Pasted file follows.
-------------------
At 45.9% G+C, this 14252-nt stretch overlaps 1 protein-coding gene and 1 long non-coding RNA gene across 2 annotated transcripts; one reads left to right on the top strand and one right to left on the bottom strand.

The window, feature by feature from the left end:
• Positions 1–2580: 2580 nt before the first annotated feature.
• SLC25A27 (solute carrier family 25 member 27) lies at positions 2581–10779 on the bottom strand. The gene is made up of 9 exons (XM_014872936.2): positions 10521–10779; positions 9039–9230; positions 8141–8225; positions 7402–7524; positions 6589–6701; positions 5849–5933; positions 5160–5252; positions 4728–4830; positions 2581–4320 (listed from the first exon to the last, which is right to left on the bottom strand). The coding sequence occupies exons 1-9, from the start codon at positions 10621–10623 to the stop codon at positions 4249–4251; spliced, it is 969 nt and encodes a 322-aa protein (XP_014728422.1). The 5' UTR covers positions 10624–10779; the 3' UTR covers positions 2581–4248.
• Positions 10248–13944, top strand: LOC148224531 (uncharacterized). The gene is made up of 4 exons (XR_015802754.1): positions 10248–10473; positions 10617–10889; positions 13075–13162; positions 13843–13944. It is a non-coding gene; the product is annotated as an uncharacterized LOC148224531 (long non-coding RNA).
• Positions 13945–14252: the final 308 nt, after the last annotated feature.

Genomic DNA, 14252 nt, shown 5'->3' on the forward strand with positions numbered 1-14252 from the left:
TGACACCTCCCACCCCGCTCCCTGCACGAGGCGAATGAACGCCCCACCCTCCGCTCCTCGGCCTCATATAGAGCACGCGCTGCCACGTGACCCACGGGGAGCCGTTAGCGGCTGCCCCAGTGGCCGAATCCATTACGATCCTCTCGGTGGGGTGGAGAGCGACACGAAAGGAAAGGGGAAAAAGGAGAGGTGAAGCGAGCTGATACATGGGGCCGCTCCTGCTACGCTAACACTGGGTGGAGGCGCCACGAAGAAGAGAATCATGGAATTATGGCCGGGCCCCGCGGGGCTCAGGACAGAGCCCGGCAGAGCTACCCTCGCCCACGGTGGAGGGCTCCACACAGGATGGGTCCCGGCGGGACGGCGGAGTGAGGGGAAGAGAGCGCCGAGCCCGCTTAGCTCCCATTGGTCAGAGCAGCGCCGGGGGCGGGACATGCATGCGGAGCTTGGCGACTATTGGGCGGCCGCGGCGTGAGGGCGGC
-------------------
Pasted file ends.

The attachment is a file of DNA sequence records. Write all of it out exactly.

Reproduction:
At 45.9% G+C, this 14252-nt stretch overlaps 1 protein-coding gene and 1 long non-coding RNA gene across 2 annotated transcripts; one reads left to right on the top strand and one right to left on the bottom strand.

The window, feature by feature from the left end:
• Positions 1–2580: 2580 nt before the first annotated feature.
• SLC25A27 (solute carrier family 25 member 27) lies at positions 2581–10779 on the bottom strand. The gene is made up of 9 exons (XM_014872936.2): positions 10521–10779; positions 9039–9230; positions 8141–8225; positions 7402–7524; positions 6589–6701; positions 5849–5933; positions 5160–5252; positions 4728–4830; positions 2581–4320 (listed from the first exon to the last, which is right to left on the bottom strand). The coding sequence occupies exons 1-9, from the start codon at positions 10621–10623 to the stop codon at positions 4249–4251; spliced, it is 969 nt and encodes a 322-aa protein (XP_014728422.1). The 5' UTR covers positions 10624–10779; the 3' UTR covers positions 2581–4248.
• Positions 10248–13944, top strand: LOC148224531 (uncharacterized). The gene is made up of 4 exons (XR_015802754.1): positions 10248–10473; positions 10617–10889; positions 13075–13162; positions 13843–13944. It is a non-coding gene; the product is annotated as an uncharacterized LOC148224531 (long non-coding RNA).
• Positions 13945–14252: the final 308 nt, after the last annotated feature.

Genomic DNA, 14252 nt, shown 5'->3' on the forward strand with positions numbered 1-14252 from the left:
TGACACCTCCCACCCCGCTCCCTGCACGAGGCGAATGAACGCCCCACCCTCCGCTCCTCGGCCTCATATAGAGCACGCGCTGCCACGTGACCCACGGGGAGCCGTTAGCGGCTGCCCCAGTGGCCGAATCCATTACGATCCTCTCGGTGGGGTGGAGAGCGACACGAAAGGAAAGGGGAAAAAGGAGAGGTGAAGCGAGCTGATACATGGGGCCGCTCCTGCTACGCTAACACTGGGTGGAGGCGCCACGAAGAAGAGAATCATGGAATTATGGCCGGGCCCCGCGGGGCTCAGGACAGAGCCCGGCAGAGCTACCCTCGCCCACGGTGGAGGGCTCCACACAGGATGGGTCCCGGCGGGACGGCGGAGTGAGGGGAAGAGAGCGCCGAGCCCGCTTAGCTCCCATTGGTCAGAGCAGCGCCGGGGGCGGGACATGCATGCGGAGCTTGGCGACTATTGGGCGGCCGCGGCGTGAGGGCGGC